July 25, 2014
Walter Brandimarte – Reuters, 7/25/2014
Brazil’s central bank on Friday announced measures to boost credit in the country’s ailing economy, one week after keeping its benchmark interest rate at its highest level in over two years to fight inflation.
The bank said in a statement it was freeing up an estimated 30 billion reais ($13.5 billion) in the financial system through changes to banks’ reserve requirements.
The move “aims at improving the distribution of liquidity in the economy” given a recent slowdown in credit and relatively low levels of bad loans, the bank said.
July 23, 2014
Matthew Malinowski – Bloomberg, 7/21/2014
Brazil economists cut their 2014 growth forecast for the eighth consecutive week, as low confidence and above-target inflation curb demand in the world’s second-largest emerging market.
Brazil’s economy will expand 0.97 percent this year, compared with the previous week’s forecast of 1.05 percent, according to the July 18 central bank survey of about 100 analysts published today. That was the lowest estimate since the central bank started publishing the data.
President Dilma Rousseff’s administration is trying to combat the fastest inflation in a year without further crimping demand as she campaigns for re-election in October. The central bank last week held the key rate unchanged for the second straight meeting after having lifted the Selic by 375 basis points in the year through April. Economic growth estimates have fallen as industrial sector sentiment in July dropped for the fourth straight month, while consumer confidence hovers near a five-year low.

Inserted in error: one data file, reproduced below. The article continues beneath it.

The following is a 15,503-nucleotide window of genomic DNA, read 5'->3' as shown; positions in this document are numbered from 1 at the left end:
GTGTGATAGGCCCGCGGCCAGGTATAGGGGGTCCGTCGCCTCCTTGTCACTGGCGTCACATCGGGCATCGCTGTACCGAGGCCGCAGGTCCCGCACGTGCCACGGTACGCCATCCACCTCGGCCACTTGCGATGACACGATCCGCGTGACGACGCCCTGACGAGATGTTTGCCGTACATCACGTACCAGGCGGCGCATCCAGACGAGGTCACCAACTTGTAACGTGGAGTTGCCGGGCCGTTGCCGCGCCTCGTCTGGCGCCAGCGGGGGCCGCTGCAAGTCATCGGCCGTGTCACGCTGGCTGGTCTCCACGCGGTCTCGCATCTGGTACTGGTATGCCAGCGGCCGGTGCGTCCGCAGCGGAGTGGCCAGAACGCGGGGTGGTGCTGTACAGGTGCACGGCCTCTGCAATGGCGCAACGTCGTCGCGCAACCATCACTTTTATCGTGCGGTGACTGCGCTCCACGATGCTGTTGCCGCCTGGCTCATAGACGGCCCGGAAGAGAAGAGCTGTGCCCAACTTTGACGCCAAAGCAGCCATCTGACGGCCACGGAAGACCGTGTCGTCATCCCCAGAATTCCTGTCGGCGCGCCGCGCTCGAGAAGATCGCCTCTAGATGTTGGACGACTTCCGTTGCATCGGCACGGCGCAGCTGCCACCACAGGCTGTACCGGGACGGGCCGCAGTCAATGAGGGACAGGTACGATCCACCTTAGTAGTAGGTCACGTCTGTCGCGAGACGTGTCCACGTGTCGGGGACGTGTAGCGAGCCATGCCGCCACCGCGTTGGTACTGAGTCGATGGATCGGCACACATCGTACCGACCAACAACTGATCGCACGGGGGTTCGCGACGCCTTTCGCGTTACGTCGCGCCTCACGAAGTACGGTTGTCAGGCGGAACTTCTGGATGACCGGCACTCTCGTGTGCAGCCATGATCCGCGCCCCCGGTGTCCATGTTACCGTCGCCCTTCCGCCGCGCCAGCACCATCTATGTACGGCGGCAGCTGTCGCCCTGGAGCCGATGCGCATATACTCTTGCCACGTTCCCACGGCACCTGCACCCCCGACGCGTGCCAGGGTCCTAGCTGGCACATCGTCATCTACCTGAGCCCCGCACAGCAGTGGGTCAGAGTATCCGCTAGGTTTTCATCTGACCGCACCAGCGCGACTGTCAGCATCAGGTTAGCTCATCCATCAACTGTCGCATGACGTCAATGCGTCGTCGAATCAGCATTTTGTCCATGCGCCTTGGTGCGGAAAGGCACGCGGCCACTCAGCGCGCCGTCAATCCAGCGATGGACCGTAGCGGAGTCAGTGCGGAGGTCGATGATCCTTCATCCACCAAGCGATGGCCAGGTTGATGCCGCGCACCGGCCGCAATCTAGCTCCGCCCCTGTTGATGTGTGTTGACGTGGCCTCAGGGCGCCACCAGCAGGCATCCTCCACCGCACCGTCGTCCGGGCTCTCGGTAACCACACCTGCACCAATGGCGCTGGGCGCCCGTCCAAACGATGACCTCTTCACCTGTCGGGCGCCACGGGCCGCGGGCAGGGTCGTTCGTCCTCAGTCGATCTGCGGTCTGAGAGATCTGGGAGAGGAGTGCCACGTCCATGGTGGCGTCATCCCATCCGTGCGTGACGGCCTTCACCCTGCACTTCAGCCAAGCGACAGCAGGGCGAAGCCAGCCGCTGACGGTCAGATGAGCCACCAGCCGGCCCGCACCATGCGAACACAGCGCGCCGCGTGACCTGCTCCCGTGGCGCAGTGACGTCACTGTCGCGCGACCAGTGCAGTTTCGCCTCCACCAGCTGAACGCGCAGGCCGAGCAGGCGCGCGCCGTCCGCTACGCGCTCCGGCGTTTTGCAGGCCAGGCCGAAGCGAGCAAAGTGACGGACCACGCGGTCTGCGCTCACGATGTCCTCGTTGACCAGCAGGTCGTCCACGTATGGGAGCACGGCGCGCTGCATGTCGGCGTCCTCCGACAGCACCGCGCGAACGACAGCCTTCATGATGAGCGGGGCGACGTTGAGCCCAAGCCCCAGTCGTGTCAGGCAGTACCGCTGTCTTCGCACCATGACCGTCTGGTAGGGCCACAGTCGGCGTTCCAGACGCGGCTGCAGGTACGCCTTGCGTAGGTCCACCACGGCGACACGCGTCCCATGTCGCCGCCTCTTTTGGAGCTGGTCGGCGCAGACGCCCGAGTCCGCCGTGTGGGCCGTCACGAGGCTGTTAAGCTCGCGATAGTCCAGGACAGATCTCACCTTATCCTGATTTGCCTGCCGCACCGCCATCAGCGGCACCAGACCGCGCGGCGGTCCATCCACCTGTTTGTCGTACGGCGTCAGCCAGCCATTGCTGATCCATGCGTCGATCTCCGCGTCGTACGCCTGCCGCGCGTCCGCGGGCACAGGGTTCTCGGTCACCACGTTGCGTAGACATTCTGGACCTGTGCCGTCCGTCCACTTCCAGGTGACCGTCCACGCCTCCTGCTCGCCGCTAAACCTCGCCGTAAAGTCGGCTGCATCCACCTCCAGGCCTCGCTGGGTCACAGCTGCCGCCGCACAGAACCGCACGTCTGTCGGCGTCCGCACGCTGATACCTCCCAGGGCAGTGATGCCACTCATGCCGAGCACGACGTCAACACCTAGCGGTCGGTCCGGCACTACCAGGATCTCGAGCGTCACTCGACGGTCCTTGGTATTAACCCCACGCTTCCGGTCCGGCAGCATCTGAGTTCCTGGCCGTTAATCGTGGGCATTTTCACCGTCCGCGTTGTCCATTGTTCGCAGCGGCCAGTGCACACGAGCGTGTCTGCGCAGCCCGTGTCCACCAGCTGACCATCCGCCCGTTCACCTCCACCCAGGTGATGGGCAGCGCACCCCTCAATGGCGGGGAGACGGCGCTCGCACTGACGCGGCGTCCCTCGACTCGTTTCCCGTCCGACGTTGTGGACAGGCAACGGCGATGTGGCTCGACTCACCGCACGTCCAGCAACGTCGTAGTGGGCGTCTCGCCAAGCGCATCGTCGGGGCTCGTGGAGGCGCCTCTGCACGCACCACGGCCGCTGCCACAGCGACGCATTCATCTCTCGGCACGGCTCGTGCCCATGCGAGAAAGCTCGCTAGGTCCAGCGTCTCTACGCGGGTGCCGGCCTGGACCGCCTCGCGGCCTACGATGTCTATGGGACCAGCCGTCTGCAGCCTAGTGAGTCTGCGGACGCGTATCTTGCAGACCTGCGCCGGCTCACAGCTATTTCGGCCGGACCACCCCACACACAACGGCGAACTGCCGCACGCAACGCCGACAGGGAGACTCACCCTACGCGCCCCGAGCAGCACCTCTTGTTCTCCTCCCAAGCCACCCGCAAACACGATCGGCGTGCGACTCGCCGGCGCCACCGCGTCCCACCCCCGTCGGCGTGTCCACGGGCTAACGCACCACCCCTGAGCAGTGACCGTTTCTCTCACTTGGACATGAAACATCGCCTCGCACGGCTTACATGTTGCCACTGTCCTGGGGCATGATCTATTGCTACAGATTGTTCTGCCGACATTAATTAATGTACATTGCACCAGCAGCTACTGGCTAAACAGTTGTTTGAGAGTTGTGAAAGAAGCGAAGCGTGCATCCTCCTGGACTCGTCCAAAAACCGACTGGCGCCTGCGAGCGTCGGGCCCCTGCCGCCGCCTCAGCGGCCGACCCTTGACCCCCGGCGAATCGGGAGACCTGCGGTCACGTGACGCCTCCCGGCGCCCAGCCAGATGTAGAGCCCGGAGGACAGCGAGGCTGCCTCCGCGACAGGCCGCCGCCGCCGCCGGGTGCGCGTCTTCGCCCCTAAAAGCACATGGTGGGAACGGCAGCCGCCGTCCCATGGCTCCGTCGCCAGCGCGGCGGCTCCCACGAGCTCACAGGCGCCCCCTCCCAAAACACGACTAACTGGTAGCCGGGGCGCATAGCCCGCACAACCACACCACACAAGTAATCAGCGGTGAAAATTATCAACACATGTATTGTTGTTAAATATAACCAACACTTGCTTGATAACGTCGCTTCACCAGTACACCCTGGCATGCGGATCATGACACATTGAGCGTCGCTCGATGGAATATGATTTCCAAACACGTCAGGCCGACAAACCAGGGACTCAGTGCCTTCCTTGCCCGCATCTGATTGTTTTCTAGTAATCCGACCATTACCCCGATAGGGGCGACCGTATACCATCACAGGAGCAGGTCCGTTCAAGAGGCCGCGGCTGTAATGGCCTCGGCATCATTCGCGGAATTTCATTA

July 22, 2014
David Biller – Bloomberg, 7/22/2014
Brazil’s consumer prices in the month through mid-July rose less than economists forecast, as food and transport prices dropped.
Inflation as measured by the benchmark IPCA-15 index decelerated to 0.17 percent from 0.47 percent the prior month, the national statistics agency said on its website today. That was slower than the 0.21 percent median estimate from 37 analysts surveyed by Bloomberg.
Above-target inflation is eroding consumer demand and industrial confidence less than three months before President Dilma Rousseff runs for re-election. Policy makers have responded by cutting back on planned spending and raising benchmark borrowing costs three times this year while extending a currency intervention program to support the real.
July 21, 2014
Filipe Pacheco – Bloomberg, 7/21/2014
Brazil’s longer-term swap rates fell as economists lowered their 2014 growth estimate to below 1 percent for the first time, adding to speculation policy makers will limit further increases in borrowing costs.
Swap rates on contracts maturing in January 2021 declined three basis points, or 0.03 percentage point, to 11.58 percent at 9:53 a.m in Sao Paulo, the lowest on a closing basis since Sept. 24. The real was little changed at 2.2257 per U.S. dollar.